This indicates that Indians have reached the stage where they are not prepared to listen to the MIC leadership. The party has lost some of its credibility as the voice of the community. By being too dependent on Umno, it has strayed from articulating the serious political, economic, social and cultural concerns of Indians.

Indians seem to have sent a message to the government that they are prepared to defend their rights. During the demonstration, many of them carried pictures of Mahatma Gandhi to emphasise the peaceful nature of their struggle.

While demonstrations in the past centered around the struggle of the working class, Sunday’s rally was composed of Indians from all classes – the working class, petty middle class, professionals and business community.

It appears therefore that Indians Malaysians have finally awoken from their long slumber. Unless and until the government genuinely addresses some of their grievances, Indians might be inclined to further their agitation.

  1. #1 by max2811 on Saturday, 1 December 2007 - 11:13 am

    It will need a very strong reason for UMNaziO to give up the NEP. There is so much money to be taken, so many contracts, so many jobs given, so many university places, scholarships, new mosques, new schools, buying houses at 5% discount, right to bully, no effort needed in acquiring 30% of a company, no need to work hard, no need to study hard, no need to repay loans, kickbacks. A railway gatekeeper can become a millionair just by being UMNaziO. It’s their Utopia! All they need is to be a bumiputra.

    Just a mediocre student can become a minister. They don’t even need good results to become a medical student. Look at their matrikulasi syllabus. Shocking when compared to STP.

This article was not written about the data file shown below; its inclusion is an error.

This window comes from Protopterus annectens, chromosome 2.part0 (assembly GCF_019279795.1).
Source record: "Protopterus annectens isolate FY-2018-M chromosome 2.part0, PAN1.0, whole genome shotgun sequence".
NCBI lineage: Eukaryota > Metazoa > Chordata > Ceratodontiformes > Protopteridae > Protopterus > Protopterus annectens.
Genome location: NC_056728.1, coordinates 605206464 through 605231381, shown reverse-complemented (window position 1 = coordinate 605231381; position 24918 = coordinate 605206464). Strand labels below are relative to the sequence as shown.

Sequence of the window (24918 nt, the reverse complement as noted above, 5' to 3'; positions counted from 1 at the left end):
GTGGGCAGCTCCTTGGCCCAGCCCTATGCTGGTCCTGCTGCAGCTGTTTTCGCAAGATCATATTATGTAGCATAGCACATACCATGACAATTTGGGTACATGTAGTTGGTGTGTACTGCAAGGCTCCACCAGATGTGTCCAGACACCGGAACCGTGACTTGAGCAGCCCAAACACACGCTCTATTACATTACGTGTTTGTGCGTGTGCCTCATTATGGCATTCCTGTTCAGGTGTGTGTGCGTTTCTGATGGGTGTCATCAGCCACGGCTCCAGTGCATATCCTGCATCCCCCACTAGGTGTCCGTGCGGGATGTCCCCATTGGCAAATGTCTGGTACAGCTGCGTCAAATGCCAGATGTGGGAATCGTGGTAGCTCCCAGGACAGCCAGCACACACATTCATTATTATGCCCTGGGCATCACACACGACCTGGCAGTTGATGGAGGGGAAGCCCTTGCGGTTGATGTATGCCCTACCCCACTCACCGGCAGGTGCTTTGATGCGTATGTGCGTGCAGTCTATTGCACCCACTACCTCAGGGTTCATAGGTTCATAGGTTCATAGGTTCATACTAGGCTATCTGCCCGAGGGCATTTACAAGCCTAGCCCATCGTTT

2. #2 by Justice Jomo on Saturday, 1 December 2007 - 11:22 am

    Just to confirm P Ramasamy’s observation that the demonstration was fully supported by the Indian middle classes. My friends who were there in the HINDRAF rally included successful insurance agents, lawyers, bank staff, lecturers, civil and electrical contractors vis-a-vis MP Devamani’s “type of people”.

    We all felt the same that we have been discriminated for far too long for the very reason of being born as Indians; and we were also very certain that MIC is no longer relevant for the Indians.

  3. #3 by budak on Saturday, 1 December 2007 - 11:23 am

    Malaysian Indian and Chinese being systematically discriminated and marginalised… whose fault… ask yourself… please dont “rape” your own childs future and the beloved land anymore… VOTE BN OUT…!

  4. #4 by Jong on Saturday, 1 December 2007 - 11:34 am

    Send out the tremors, it’s now or NEVER! Malaysians, let’s stay united, vote the thieves OUT!

  5. #5 by shaolin on Saturday, 1 December 2007 - 12:56 pm


  6. #6 by sec on Saturday, 1 December 2007 - 3:55 pm

    The Hindraf rally give a tremendous impact to BN government which is not kongsi kuasa within the component parties; it is only kongsi money for the leaders to acquire more wealth.
    The Umnoputra steal the opportunities of poor kampung Malay.
    The MCA sold Chinese right to the UMNO for personal interest.
    The MIC Samy Vellu- the biggest mosquito in Malaysia such all races blood; the toll rate forever increase.

  7. #7 by Joetan on Saturday, 1 December 2007 - 4:46 pm

    The non-malays tears meant nothing to the arrogant UMNOputras.